Likewise, the Von Hausen version of "Red Riding Hood" ended as soon as the girl got eaten.
Leave it to Von Hausen to hear a scream and think of ghosts. And leave it to Von Hausen to try to scare me- forgetting, as she often did, that I was no longer a ten-year-old child.
* * *
The screams choked off after a few minutes, but no-one, not a footman or a groom or a butler or even a gardener, came out to meet the black carriage. Rush paced up and down by the back of the coach, muttering curses in seven different languages. Von Hausen loomed, shifting her weight from side to side every so often- I could tell by the clattering of the pebbles beneath her. Towser snuffled somewhere around the wheels, and then flumped down with a heavy sigh. Our new Uncle Gregory whistled tunelessly.
I considered taking yet another little nap, but it was too hot with the sun baking the lid of my box. Instead, I played out chess sequences in my head: openings and endgames.
It was an hour, perhaps, before quick footsteps hurried along the path. Someone, at last, had come to meet us.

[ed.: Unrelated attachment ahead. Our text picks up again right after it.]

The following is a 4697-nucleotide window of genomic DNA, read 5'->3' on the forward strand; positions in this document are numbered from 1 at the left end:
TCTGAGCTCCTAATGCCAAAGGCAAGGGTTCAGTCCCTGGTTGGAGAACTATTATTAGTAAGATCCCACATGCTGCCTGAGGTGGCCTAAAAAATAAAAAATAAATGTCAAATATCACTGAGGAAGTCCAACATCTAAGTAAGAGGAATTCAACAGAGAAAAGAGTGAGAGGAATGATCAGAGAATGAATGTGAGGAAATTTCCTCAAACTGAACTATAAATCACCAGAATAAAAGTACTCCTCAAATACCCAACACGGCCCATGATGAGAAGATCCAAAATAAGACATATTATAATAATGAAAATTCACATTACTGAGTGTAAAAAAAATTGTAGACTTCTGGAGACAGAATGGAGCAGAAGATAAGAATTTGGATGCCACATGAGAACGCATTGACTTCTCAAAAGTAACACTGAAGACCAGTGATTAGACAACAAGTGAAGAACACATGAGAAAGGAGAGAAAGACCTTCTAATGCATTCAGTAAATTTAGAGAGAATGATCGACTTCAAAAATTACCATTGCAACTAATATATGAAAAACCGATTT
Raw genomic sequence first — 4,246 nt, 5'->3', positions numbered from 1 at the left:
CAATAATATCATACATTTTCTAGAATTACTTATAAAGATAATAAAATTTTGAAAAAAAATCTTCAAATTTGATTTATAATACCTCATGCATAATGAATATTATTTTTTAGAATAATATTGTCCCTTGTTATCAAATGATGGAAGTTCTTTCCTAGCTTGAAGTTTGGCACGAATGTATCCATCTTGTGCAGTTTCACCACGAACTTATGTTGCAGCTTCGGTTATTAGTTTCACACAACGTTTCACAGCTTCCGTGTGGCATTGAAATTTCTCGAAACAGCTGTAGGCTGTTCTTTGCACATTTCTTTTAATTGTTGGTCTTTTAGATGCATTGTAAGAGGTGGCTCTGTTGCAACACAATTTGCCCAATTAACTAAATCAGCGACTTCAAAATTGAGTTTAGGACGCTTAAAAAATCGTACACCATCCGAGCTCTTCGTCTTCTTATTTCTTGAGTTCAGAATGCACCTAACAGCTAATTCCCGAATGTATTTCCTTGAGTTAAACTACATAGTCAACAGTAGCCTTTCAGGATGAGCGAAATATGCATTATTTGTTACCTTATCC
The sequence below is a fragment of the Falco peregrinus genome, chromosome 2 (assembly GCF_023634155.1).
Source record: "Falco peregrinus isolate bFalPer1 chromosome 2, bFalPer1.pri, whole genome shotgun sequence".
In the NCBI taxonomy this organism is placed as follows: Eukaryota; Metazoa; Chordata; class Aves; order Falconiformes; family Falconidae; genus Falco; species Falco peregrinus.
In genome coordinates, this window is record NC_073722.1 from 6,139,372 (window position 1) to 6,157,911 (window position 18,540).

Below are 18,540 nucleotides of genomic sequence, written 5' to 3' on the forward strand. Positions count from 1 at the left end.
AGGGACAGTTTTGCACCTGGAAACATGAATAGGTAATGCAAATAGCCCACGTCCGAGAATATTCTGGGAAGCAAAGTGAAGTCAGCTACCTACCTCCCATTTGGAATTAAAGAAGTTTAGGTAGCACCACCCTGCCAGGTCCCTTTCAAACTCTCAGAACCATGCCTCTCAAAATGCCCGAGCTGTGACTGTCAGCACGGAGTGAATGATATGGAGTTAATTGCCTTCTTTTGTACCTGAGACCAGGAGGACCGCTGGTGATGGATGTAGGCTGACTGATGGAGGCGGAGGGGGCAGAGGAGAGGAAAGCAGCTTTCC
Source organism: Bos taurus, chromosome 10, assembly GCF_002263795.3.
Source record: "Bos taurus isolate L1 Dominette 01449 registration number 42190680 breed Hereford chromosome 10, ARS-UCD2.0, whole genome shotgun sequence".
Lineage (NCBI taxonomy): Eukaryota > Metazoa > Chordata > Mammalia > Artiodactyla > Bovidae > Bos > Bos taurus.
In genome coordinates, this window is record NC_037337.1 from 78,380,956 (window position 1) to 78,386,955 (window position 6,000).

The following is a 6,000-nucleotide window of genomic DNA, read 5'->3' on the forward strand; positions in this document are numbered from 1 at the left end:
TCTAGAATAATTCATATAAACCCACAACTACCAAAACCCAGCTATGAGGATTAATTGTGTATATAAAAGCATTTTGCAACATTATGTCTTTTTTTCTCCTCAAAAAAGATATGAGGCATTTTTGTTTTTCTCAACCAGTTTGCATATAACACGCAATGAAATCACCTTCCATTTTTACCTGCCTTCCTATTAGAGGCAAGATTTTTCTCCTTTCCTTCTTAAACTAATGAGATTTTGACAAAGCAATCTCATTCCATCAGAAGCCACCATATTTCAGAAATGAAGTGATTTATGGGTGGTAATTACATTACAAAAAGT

The footsteps came to a halt, near the back of the carriage, near enough that I could hear the unfamiliar voice through my breathing holes: "Are you Diana Rushmore?"
It was a woman's voice. I closed my eyes halfway, assessing it. Forty years old? No, more like thirty, or even twenty-five. She was deliberately deepening her voice. Maybe she was worried that Rush wouldn't take her seriously otherwise.
"I am Diana Rushmore," Rush announced, her tone pure ice. "And this is an outrage."
"I beg your pardon?"
"You should. The 'Rajah' is the perfection of machine intelligence, the greatest mechanical marvel of our time. It has been exhibited before half of the crowned heads of Europe. Tsar Nicholas himself has been expressing interest, I'll have you know. If I agree to go miles out of my way to exhibit the Rajah at a private home, I don't expect to be ignored at the front door like a man selling carpets!"
Now the stranger's voice, too, became frosty. "I assure you, it was not meant as an insult."
"How else am I to understand it? Is it an Austrian custom to ignore your guests until they give up and go away?"
"I would have come out earlier, but I was briefly detained in the house, and...and your coachman just fainted. You do realize that your coachman just fainted?"
"He'll be fine."
"You do realize that your coachman stinks of liquor?"